NEWS AND EVENTS

RESEARCH SEMINARS 2014

HELD IN CONJUCTION WITH Sydney Centre for the Foundations of Science

SEMESTER ONE

SCIENCE MEETING ROOM 450, 4TH FLOOR CARSLAW BUILDING, CAMPERDOWN CAMPUS

PLEASE NOTE VARIED TIMES

MONDAY

10TH MARCH

4pm - 6pm

KATHERINE DUNLOP

(University of Texas)    

"Arithmetic and Geometry in Poincaré’s Science and Hypothesis"

It is usually supposed that Poincaré’s Science and Hypothesis contains a unified view of mathematics and physical science.  But its defense of a role for intuition in arithmetic does not fit well with the conventionalism Poincaré advocates elsewhere in the book.  After bringing out the conflict, I argue that the most usual way of resolving it does not succeed.  That is to suppose the sciences are arranged in a hierarchy such that arithmetic is presupposed by geometry, which is presupposed by mechanics, etc.  On the usual reading, Poincaré takes arithmetic to depend on an a priori intuition which underlies the notion of natural number (and with it the principle of mathematical induction), and is thereby seen to underlie all science.  In contrast, I maintain that Poincaré conceives mathematical reasoning as a general type, of which the justification of arithmetical notions is just one instance, distinct from its application to geometry.  The sense in which intuition is foundational for all science is that it helps us to decide on conventions, by showing them to be appropriate in light of our experience.  So Poincaré’s account of arithmetic has a place in his overall view of science, just a different place than is usually supposed.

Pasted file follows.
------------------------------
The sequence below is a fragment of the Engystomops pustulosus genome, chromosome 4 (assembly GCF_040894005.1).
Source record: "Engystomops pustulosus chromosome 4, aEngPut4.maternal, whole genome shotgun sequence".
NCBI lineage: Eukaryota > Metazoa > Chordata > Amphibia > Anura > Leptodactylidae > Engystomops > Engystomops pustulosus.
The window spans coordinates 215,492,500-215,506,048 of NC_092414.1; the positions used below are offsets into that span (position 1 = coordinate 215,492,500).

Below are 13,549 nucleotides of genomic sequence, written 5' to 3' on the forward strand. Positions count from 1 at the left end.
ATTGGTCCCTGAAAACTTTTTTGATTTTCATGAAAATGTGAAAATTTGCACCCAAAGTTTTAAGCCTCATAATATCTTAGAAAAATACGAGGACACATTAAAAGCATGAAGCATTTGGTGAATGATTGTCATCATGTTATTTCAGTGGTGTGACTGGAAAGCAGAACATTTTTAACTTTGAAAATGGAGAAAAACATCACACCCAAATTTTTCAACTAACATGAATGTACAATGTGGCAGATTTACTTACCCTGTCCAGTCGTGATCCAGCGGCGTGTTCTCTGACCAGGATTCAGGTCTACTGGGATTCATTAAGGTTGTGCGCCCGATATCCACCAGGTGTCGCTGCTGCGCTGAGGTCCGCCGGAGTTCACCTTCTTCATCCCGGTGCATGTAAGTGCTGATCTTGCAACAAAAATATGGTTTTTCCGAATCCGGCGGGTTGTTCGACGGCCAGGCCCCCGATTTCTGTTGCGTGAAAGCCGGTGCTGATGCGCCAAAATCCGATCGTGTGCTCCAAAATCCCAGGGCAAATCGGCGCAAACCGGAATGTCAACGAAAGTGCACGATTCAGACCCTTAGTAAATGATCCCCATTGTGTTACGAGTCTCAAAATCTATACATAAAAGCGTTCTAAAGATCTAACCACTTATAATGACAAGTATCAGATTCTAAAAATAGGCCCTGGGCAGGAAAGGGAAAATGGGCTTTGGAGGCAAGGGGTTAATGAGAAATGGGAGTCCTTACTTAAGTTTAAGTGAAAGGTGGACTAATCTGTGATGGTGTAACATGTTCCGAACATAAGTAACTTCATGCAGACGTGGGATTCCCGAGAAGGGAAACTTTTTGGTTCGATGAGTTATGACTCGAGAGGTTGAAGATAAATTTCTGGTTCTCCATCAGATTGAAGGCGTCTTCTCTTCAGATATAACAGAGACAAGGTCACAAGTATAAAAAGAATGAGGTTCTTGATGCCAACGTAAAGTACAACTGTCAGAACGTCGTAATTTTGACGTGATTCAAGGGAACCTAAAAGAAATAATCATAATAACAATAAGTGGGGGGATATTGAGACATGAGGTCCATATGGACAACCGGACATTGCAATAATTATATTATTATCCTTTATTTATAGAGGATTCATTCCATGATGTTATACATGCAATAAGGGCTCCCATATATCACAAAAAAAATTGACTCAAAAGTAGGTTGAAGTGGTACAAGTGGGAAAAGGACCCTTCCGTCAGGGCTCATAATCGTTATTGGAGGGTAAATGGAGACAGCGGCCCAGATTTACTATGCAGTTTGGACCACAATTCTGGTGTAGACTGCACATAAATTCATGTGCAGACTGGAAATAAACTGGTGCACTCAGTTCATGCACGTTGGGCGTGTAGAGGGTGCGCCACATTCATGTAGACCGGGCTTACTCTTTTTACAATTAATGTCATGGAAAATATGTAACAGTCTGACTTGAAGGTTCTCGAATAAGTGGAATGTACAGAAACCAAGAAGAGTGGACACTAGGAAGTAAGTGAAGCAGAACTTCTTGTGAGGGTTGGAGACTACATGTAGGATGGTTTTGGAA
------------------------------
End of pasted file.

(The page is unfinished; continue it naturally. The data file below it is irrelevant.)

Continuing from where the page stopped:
TUESDAY

18TH

MARCH

 

SILVIA DE MONTE

(École normale supérieure)

"The evolution of groups and microbial collectives"

Microbial populations display a number of collective forms of organisation, some of which have been integrated into complex life cycles. For instance, clusters or flakes of cells confer protection against stress to yeast and bacteria, swarming powers collective foraging in Myxobacteria, and recurrent aggregation of sparse cells allows the development of fruiting bodies in Myxobacteria and social amoebas. In this talk, I will present different ways natural selection can drive the evolution of groups composed of replicating particles in particular, I will focus on setting when collectives are composed of particles of two types, which provide different contributions to collective functionality. A classical conundrum associated with such systems is that functional collectives exist, in spite of the disruptive effects of free-riding on groups composed of cooperative particles. I will use mathematical models that take explicitly into acount the process of group formation to show that the evolution of functional collectives can stem from simple features of the composing particles, such as differential stickiness. However, something more is required if selection is to shift to the collective level.  In concluding, I will discuss the value of a mechanistic perspective on the evolutionary emergence of mutlicelluar life forms.



 MONDAY 31ST MARCH

4-6pm

 SAHOTRA SARKAR

(UNIVERSITY OF TEXAS)

"The Genomic Challenge to Adaptationism "